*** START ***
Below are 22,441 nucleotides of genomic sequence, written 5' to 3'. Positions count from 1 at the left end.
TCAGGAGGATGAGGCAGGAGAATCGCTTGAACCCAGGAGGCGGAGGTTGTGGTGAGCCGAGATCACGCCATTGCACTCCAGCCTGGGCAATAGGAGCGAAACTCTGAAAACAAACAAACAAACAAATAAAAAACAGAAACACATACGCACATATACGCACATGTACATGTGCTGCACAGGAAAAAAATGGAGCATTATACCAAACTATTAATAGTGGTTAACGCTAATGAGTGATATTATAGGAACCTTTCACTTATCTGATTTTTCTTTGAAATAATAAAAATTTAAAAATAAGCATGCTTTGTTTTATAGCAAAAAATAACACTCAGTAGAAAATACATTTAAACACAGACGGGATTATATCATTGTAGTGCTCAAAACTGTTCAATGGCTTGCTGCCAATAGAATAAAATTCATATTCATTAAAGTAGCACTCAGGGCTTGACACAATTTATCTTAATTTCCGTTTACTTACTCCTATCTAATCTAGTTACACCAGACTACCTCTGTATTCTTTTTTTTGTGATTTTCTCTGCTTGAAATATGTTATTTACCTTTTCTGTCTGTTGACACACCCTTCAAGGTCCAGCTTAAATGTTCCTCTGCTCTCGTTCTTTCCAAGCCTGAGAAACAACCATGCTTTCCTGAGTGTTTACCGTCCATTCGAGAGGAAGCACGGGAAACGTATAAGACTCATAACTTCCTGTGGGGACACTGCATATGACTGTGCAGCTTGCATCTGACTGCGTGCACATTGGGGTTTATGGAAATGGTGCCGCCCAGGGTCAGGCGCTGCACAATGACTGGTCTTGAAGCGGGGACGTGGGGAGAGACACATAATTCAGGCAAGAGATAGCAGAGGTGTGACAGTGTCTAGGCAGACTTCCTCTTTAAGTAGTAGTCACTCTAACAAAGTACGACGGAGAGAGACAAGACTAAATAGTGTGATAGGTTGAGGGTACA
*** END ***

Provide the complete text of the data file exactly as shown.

Below are 22,441 nucleotides of genomic sequence, written 5' to 3'. Positions count from 1 at the left end.
TCAGGAGGATGAGGCAGGAGAATCGCTTGAACCCAGGAGGCGGAGGTTGTGGTGAGCCGAGATCACGCCATTGCACTCCAGCCTGGGCAATAGGAGCGAAACTCTGAAAACAAACAAACAAACAAATAAAAAACAGAAACACATACGCACATATACGCACATGTACATGTGCTGCACAGGAAAAAAATGGAGCATTATACCAAACTATTAATAGTGGTTAACGCTAATGAGTGATATTATAGGAACCTTTCACTTATCTGATTTTTCTTTGAAATAATAAAAATTTAAAAATAAGCATGCTTTGTTTTATAGCAAAAAATAACACTCAGTAGAAAATACATTTAAACACAGACGGGATTATATCATTGTAGTGCTCAAAACTGTTCAATGGCTTGCTGCCAATAGAATAAAATTCATATTCATTAAAGTAGCACTCAGGGCTTGACACAATTTATCTTAATTTCCGTTTACTTACTCCTATCTAATCTAGTTACACCAGACTACCTCTGTATTCTTTTTTTTGTGATTTTCTCTGCTTGAAATATGTTATTTACCTTTTCTGTCTGTTGACACACCCTTCAAGGTCCAGCTTAAATGTTCCTCTGCTCTCGTTCTTTCCAAGCCTGAGAAACAACCATGCTTTCCTGAGTGTTTACCGTCCATTCGAGAGGAAGCACGGGAAACGTATAAGACTCATAACTTCCTGTGGGGACACTGCATATGACTGTGCAGCTTGCATCTGACTGCGTGCACATTGGGGTTTATGGAAATGGTGCCGCCCAGGGTCAGGCGCTGCACAATGACTGGTCTTGAAGCGGGGACGTGGGGAGAGACACATAATTCAGGCAAGAGATAGCAGAGGTGTGACAGTGTCTAGGCAGACTTCCTCTTTAAGTAGTAGTCACTCTAACAAAGTACGACGGAGAGAGACAAGACTAAATAGTGTGATAGGTTGAGGGTACA